Tuesday, December 18, 2012

Thin skinned "albino rights" activist files complaint with BC "Human Rights" Tribunal

Kelly McParland:
The B.C. Human Rights Tribunal has agreed to hear a complaint against a restaurant chain that sells a beer called Albino Rhino, because a woman who suffers albinism considers it offensive.

... Ikponwosa Ero, a 31-year-old immigrant from Nigeria, says Earls restaurants Albino rhino and wings combo is no different than offering an “Alzheimer’s appetizer,” or “Down syndrome daiquiri.”

... Earls [has] been selling Albino rhino beer for 25 years without complaint
This is beyond ridiculous. Though it's no surprise that the BCHRT is hearing the complaint.  They're just doing what grievance mongers and enablers are inclined to do.

Both Ero, a professional albino rights activist, and the BCHRT deserve maximum ridicule.  And judging from the comments on McParland's column they're getting it.

Not a bad column by McParland but he's way too accomodating:
... both parties in the dispute have valid enough arguments [No they don't.]

... Earls also has a reasonable case. [... ie. Ero has a "reasonable" case.  No she doesn't.]

... could Earls have maybe avoided some bad publicity and needless legal expense by agreeing to quietly relabel the suds “white rhino” over an extended period? Would it have been so difficult? [B.S. Why should Earl's modify a perfectly respectable brand of 25 years to satisfy one professional complainer's unreasonable complaint.]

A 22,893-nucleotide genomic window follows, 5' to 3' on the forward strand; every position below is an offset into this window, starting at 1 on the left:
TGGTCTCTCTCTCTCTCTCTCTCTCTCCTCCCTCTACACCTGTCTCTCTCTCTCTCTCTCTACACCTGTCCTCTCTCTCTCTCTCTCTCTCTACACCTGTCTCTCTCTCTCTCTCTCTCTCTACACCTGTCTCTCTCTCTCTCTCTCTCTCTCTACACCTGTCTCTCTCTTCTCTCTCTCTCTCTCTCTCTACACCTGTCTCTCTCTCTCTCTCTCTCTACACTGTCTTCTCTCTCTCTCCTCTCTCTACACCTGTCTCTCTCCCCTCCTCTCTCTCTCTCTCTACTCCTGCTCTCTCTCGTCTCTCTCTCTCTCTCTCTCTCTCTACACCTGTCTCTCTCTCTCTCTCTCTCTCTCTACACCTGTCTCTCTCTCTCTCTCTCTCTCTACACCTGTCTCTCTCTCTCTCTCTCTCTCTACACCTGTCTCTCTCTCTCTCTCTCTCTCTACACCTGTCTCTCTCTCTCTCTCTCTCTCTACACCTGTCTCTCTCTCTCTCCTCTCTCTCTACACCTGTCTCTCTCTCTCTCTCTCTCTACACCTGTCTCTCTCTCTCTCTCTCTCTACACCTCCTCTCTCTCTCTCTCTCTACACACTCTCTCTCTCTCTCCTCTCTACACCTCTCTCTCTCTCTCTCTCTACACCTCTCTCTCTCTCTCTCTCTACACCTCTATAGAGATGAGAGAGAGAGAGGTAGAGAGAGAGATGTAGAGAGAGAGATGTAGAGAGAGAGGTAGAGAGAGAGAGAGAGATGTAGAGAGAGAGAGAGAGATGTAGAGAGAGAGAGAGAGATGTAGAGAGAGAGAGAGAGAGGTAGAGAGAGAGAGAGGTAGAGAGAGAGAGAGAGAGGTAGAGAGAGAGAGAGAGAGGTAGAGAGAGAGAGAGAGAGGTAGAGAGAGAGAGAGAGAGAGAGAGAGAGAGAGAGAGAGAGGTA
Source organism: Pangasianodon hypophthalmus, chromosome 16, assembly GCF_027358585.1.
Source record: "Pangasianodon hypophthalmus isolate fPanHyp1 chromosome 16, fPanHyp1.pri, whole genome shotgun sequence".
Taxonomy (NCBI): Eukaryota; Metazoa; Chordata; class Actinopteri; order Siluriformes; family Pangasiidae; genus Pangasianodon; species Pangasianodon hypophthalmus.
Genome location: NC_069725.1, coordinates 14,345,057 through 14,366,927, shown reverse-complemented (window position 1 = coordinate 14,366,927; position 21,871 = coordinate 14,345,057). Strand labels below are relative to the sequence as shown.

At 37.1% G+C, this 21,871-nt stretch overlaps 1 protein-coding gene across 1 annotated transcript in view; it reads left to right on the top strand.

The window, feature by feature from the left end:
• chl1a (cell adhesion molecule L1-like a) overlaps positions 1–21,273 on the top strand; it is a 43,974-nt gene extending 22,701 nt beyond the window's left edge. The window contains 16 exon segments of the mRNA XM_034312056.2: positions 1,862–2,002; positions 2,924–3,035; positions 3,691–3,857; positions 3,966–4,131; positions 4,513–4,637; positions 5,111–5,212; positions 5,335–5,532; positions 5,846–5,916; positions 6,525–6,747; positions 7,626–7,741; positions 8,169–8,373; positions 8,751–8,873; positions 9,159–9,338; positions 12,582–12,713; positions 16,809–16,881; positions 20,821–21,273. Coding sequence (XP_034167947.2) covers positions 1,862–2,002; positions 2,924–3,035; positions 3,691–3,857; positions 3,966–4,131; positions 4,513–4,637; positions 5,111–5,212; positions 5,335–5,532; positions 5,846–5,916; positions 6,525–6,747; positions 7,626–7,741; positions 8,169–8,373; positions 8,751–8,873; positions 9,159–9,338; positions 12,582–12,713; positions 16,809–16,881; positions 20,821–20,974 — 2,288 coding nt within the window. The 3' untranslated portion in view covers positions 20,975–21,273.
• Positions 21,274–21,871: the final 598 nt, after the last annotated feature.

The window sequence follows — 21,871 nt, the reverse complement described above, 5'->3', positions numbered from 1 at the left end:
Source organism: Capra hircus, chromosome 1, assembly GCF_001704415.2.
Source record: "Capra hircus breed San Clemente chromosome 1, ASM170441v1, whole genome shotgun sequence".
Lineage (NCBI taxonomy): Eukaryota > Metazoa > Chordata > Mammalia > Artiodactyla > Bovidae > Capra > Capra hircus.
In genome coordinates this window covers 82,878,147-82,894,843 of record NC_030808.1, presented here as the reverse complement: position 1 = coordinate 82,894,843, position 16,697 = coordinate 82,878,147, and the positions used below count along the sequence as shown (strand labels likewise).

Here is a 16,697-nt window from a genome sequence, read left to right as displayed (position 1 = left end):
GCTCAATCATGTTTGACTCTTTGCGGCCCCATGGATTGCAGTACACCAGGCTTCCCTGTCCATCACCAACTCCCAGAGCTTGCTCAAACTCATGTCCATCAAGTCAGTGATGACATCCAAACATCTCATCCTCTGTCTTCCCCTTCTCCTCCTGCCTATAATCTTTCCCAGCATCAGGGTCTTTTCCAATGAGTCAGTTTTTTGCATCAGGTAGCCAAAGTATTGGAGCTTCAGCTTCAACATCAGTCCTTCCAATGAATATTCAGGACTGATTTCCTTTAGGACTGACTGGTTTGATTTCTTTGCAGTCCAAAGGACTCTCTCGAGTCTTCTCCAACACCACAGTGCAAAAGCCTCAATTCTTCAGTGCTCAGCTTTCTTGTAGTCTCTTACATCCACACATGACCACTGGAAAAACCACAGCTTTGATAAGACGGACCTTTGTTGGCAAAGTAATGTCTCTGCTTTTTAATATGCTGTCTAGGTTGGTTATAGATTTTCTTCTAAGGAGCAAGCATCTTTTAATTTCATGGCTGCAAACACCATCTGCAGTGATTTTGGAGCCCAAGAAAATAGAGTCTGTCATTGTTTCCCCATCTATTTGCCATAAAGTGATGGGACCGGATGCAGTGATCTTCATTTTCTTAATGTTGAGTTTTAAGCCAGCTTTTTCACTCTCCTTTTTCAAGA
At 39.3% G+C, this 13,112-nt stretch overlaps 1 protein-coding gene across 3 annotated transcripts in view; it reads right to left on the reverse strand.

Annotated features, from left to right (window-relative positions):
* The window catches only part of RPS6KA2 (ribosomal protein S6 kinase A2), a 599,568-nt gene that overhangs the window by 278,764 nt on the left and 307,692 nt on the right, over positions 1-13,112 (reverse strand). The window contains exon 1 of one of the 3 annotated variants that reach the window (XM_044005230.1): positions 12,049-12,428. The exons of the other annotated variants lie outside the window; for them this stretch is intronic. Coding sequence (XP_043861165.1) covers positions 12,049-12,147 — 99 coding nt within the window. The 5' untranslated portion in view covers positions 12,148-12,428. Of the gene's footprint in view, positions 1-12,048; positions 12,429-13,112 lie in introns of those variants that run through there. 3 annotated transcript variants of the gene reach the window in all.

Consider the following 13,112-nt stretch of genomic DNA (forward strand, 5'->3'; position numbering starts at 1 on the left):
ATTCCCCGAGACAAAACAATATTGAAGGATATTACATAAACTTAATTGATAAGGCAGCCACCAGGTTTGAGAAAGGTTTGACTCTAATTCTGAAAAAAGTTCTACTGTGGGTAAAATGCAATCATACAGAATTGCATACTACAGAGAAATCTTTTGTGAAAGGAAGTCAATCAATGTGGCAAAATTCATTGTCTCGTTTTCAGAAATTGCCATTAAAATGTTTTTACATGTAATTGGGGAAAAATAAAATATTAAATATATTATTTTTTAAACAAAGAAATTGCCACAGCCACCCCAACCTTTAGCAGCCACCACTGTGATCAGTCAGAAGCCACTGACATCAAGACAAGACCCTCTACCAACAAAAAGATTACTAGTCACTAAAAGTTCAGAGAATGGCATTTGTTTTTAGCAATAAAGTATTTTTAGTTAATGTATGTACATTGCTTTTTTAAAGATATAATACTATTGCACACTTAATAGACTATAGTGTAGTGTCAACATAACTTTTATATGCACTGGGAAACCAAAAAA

Kudos to Earls for not knuckling under.


Anonymous said...

is she also a rino?

Anonymous said...

Is Blonde Ale next? If it wasn't for the ale I'd never get close to a blonde.

BCHRT where are you?

Oh yeah at Joe's Barbershop causing sh*t again.

Harry98 said...

I happen to be a regular customer and Earls and do drink Albino Rhino at times. It fits my taste in beer and ale. The woman who complains should just stay away and let Earls alone. They have been serving Albino Rhino for 25 years and never had a complaint before. This is ridiculous at best. Someone coming into the country and wanting to change our way of doing things. If she doesn't like it, she can go back where she came from.